Sunday, October 25, 2009

The obsessive self-absorption of identity politics

"Was 9-11 bad for women?"

What? Oh dear, you know what's coming don't you?
I don’t know Joanne Lipman, whose op-ed in the New York Times asks the salient question: was 9-11 bad for women? Maybe she is a cagey humorist, a sly provocateur who seeks to remind us that for some victimologists, it’s always about their peculiar gripe. But I suspect Ms. Lipman is serious.

She solemnly recounts the many slights and hazards that recently have befallen women (except those who in much greater numbers than men kept their jobs during the recession and those who populate high positions in government). Got it? Things are bad for women. Bad. She finds a significant cause for this sorry state of gender affairs in the 9-11 attack:

But, as Jennifer Rubin from Commentary Magazine notes: You can hunt in vain for the connective tissue between “women are getting the short end of the stick — again” and 9-11. You won’t find it.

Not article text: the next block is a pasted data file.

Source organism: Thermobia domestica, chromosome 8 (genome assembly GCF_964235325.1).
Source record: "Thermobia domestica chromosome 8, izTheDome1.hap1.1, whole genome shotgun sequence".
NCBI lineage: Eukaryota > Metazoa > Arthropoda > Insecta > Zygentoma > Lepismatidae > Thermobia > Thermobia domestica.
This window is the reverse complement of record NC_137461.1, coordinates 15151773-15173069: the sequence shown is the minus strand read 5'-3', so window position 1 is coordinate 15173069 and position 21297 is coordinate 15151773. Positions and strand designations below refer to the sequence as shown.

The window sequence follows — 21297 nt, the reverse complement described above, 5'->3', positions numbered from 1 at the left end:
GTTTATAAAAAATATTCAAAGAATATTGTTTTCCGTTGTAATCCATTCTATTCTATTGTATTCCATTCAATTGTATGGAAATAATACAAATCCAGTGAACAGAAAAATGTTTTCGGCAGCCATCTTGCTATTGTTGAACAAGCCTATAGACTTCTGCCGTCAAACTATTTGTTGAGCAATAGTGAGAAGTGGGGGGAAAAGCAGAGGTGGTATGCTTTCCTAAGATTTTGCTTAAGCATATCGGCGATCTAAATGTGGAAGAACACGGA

But that's the thing with so much of today's identity politics. Everything has to be about you and your besetting concerns. Stuff just can't happen without reference to you. And so it goes round and around. In an ideal world of course these people and their concerns would end up disappearing up their own arses, but it never seems to happen sadly.
Here’s the thing, Ms. Lipman: respect is earned. And you’re not going to get it writing columns that recycle every cliche in the 1970s feminist playbook. You’re not going to get it by suggesting 9-11 was responsible for some women not getting everything they want. And you’re not going to get it by using the New York Times to explain why the magazine you headed failed because of some ongoing conspiracy by chauvinists.

via the Instapundit

Posted via email from Garth's posterous

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